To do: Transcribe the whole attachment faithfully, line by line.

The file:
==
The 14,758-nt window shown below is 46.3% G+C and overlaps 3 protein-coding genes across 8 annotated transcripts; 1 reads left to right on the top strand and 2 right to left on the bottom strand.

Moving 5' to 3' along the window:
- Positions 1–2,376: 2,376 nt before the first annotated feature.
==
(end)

The 14,758-nt window shown below is 46.3% G+C and overlaps 3 protein-coding genes across 8 annotated transcripts; 1 reads left to right on the top strand and 2 right to left on the bottom strand.

Moving 5' to 3' along the window:
- Positions 1–2,376: 2,376 nt before the first annotated feature.